Sci Rep. 2022 Jun 29;12(1):10987. doi: 10.1038/s41598-022-15371-8.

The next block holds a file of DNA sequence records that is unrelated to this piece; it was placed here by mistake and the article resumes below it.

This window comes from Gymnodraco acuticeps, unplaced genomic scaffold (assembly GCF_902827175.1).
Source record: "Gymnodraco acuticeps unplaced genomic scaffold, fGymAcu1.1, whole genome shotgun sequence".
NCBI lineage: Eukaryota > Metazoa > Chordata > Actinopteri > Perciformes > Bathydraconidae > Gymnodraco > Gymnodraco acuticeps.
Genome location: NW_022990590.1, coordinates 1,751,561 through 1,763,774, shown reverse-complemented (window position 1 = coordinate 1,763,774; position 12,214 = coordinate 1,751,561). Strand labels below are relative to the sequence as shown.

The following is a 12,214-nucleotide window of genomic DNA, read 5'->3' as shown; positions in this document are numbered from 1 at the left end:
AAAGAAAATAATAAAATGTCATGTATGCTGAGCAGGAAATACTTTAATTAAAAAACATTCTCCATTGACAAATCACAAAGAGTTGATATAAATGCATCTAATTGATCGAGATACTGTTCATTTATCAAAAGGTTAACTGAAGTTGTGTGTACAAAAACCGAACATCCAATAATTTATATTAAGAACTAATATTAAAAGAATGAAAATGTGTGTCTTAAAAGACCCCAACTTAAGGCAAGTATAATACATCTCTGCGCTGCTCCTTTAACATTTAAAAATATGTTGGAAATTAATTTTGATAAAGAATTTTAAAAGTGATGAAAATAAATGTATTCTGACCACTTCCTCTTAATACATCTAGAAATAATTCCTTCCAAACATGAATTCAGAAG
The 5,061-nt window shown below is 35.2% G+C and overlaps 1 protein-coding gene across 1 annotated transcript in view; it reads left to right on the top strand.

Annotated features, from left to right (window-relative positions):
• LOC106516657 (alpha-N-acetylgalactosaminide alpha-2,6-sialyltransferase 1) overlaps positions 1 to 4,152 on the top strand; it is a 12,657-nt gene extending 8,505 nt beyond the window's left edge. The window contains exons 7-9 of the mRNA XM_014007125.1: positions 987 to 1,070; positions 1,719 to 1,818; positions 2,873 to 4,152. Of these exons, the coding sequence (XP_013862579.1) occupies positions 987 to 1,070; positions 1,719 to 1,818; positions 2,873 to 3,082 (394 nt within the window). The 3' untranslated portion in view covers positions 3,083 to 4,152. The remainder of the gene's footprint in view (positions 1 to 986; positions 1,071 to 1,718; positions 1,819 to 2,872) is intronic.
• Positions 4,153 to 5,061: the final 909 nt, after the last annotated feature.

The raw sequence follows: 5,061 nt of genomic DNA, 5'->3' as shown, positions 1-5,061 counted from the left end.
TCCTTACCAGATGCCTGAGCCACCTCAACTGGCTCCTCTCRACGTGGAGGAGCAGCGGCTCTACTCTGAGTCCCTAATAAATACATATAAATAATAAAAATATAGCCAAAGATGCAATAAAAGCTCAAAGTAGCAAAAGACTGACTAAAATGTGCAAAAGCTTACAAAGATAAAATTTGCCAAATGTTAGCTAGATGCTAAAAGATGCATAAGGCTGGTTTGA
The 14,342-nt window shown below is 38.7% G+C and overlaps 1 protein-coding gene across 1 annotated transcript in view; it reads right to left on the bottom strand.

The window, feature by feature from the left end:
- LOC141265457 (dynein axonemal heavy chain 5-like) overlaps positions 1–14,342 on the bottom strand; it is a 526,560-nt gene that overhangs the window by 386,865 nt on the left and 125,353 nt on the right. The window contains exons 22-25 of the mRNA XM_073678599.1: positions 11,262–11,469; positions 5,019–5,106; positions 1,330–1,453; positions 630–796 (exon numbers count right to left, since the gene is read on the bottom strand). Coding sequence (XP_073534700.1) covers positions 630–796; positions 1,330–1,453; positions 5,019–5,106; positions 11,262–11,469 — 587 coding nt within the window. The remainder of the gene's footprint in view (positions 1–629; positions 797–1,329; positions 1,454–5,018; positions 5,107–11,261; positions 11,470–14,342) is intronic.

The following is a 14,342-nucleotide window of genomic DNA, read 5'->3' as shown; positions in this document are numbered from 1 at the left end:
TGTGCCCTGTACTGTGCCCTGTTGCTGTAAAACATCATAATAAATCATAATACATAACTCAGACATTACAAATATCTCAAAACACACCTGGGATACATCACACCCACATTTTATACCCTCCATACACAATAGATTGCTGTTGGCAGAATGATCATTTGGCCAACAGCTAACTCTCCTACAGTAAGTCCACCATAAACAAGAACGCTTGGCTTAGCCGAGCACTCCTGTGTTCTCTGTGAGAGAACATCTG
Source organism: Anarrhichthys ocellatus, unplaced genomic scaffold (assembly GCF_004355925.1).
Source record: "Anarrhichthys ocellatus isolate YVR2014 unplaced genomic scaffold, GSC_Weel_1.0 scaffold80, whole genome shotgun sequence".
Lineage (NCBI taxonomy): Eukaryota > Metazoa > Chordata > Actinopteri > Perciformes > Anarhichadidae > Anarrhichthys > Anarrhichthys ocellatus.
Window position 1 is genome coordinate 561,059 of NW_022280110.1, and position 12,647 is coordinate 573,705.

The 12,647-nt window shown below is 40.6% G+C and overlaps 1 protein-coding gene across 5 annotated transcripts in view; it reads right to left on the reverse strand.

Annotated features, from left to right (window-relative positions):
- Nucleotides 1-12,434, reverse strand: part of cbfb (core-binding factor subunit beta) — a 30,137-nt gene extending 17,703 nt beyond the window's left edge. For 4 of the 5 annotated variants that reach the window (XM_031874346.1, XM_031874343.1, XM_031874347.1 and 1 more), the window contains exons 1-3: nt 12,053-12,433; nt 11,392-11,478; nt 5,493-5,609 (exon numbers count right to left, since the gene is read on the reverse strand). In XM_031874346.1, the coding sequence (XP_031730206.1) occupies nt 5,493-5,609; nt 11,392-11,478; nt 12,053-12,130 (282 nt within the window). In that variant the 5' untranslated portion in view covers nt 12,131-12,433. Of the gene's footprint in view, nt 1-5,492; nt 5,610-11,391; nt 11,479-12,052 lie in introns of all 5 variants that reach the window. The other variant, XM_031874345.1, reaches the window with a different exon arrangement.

Recycling polymeric waste and heavy oil residues are important for energy recovery and raw material processing. Catalytic pyrolysis is a unique technology used to generate alternative energy, and it can stands out to be one of the environmentally friendly and alternative routes for the generation of renewable energy. Limited study has been reported in the literature on the co-cracking of residual fuels with waste plastics to establish its properties and potential. In this study, we have characterized the products in liquid form resulting from the co-cracking of residual fuel oil (RFO) with plastic waste in an isothermal condition. The characterization was carried out using nuclear magnetic resonance (1H NMR & 13C NMR), Fourier transforms infrared spectroscopy (FTIR), gel permeation chromatography (GPC), bomb calorimetry, and ultimate analyzer, in addition to the characterization of the flashpoint, pour point, and density. As a result of co-cracking, the liquid exhibits a significant decline in the overall molecular weight and an increase in the content of saturated aliphatic carbon and a decrease in the protonated aromatic carbons with aliphatic compounds as the primary constituent were observed from the spectra, having a pour point of 291.15-192.15 K and high calorific values between 42-45 MJ/kg. The characteristics of the liquid reveal a synergistic effect of co-cracking and demonstrate the potential of the co-cracking process of waste plastics with residual fuel to be an alternate source of energy and added-value chemical product recovery routes.